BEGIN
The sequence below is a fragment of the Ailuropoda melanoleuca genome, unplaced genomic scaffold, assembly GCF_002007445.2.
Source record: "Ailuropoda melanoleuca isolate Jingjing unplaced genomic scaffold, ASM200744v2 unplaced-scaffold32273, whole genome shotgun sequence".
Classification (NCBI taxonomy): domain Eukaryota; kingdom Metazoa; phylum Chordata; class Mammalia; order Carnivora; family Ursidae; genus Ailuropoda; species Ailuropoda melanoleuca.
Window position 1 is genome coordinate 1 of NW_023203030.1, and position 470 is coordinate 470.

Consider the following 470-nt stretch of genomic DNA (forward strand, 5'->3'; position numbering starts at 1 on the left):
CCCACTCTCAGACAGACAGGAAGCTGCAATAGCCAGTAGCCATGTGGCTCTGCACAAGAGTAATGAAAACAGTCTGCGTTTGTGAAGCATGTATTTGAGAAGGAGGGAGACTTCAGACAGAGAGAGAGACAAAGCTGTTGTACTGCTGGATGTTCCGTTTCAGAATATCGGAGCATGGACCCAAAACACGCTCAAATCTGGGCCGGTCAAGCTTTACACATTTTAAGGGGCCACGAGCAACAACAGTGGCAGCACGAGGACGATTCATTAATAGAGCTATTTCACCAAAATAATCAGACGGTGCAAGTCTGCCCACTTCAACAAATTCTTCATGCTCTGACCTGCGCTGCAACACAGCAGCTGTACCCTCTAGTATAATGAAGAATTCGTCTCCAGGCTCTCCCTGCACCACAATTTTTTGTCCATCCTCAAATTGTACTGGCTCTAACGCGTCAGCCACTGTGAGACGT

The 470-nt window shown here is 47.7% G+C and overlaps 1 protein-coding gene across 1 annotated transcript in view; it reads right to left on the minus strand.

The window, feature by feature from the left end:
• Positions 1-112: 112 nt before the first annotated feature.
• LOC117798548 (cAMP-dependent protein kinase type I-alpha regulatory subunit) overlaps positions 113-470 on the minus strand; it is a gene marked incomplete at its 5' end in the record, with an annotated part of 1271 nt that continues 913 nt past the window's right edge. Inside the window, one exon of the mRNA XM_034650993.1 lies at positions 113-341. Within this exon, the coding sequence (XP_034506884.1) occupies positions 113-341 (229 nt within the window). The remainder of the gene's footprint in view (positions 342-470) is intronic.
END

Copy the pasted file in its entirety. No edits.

The sequence below is a fragment of the Ailuropoda melanoleuca genome, unplaced genomic scaffold, assembly GCF_002007445.2.
Source record: "Ailuropoda melanoleuca isolate Jingjing unplaced genomic scaffold, ASM200744v2 unplaced-scaffold32273, whole genome shotgun sequence".
Classification (NCBI taxonomy): domain Eukaryota; kingdom Metazoa; phylum Chordata; class Mammalia; order Carnivora; family Ursidae; genus Ailuropoda; species Ailuropoda melanoleuca.
Window position 1 is genome coordinate 1 of NW_023203030.1, and position 470 is coordinate 470.

Consider the following 470-nt stretch of genomic DNA (forward strand, 5'->3'; position numbering starts at 1 on the left):
CCCACTCTCAGACAGACAGGAAGCTGCAATAGCCAGTAGCCATGTGGCTCTGCACAAGAGTAATGAAAACAGTCTGCGTTTGTGAAGCATGTATTTGAGAAGGAGGGAGACTTCAGACAGAGAGAGAGACAAAGCTGTTGTACTGCTGGATGTTCCGTTTCAGAATATCGGAGCATGGACCCAAAACACGCTCAAATCTGGGCCGGTCAAGCTTTACACATTTTAAGGGGCCACGAGCAACAACAGTGGCAGCACGAGGACGATTCATTAATAGAGCTATTTCACCAAAATAATCAGACGGTGCAAGTCTGCCCACTTCAACAAATTCTTCATGCTCTGACCTGCGCTGCAACACAGCAGCTGTACCCTCTAGTATAATGAAGAATTCGTCTCCAGGCTCTCCCTGCACCACAATTTTTTGTCCATCCTCAAATTGTACTGGCTCTAACGCGTCAGCCACTGTGAGACGT

The 470-nt window shown here is 47.7% G+C and overlaps 1 protein-coding gene across 1 annotated transcript in view; it reads right to left on the minus strand.

The window, feature by feature from the left end:
• Positions 1-112: 112 nt before the first annotated feature.
• LOC117798548 (cAMP-dependent protein kinase type I-alpha regulatory subunit) overlaps positions 113-470 on the minus strand; it is a gene marked incomplete at its 5' end in the record, with an annotated part of 1271 nt that continues 913 nt past the window's right edge. Inside the window, one exon of the mRNA XM_034650993.1 lies at positions 113-341. Within this exon, the coding sequence (XP_034506884.1) occupies positions 113-341 (229 nt within the window). The remainder of the gene's footprint in view (positions 342-470) is intronic.